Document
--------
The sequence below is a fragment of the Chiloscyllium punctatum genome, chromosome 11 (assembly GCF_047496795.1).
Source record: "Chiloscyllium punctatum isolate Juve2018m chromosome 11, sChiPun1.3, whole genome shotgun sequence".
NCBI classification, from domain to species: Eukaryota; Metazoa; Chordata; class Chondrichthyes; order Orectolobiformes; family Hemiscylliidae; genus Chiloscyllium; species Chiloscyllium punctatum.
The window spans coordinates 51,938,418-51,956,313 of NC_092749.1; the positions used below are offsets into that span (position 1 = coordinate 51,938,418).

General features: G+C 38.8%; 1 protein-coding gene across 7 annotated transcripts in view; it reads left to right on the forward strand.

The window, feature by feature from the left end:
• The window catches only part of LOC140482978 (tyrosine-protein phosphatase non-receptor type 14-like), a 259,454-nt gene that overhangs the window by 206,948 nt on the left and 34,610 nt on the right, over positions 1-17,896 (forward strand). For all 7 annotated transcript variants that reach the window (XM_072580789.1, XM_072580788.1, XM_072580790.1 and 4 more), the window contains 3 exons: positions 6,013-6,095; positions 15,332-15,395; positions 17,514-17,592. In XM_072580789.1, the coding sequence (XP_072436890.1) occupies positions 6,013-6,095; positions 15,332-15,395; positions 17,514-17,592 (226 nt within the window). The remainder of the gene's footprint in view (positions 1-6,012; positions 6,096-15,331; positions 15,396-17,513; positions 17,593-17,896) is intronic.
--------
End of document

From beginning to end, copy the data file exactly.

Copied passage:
The sequence below is a fragment of the Chiloscyllium punctatum genome, chromosome 11 (assembly GCF_047496795.1).
Source record: "Chiloscyllium punctatum isolate Juve2018m chromosome 11, sChiPun1.3, whole genome shotgun sequence".
NCBI classification, from domain to species: Eukaryota; Metazoa; Chordata; class Chondrichthyes; order Orectolobiformes; family Hemiscylliidae; genus Chiloscyllium; species Chiloscyllium punctatum.
The window spans coordinates 51,938,418-51,956,313 of NC_092749.1; the positions used below are offsets into that span (position 1 = coordinate 51,938,418).

General features: G+C 38.8%; 1 protein-coding gene across 7 annotated transcripts in view; it reads left to right on the forward strand.

The window, feature by feature from the left end:
• The window catches only part of LOC140482978 (tyrosine-protein phosphatase non-receptor type 14-like), a 259,454-nt gene that overhangs the window by 206,948 nt on the left and 34,610 nt on the right, over positions 1-17,896 (forward strand). For all 7 annotated transcript variants that reach the window (XM_072580789.1, XM_072580788.1, XM_072580790.1 and 4 more), the window contains 3 exons: positions 6,013-6,095; positions 15,332-15,395; positions 17,514-17,592. In XM_072580789.1, the coding sequence (XP_072436890.1) occupies positions 6,013-6,095; positions 15,332-15,395; positions 17,514-17,592 (226 nt within the window). The remainder of the gene's footprint in view (positions 1-6,012; positions 6,096-15,331; positions 15,396-17,513; positions 17,593-17,896) is intronic.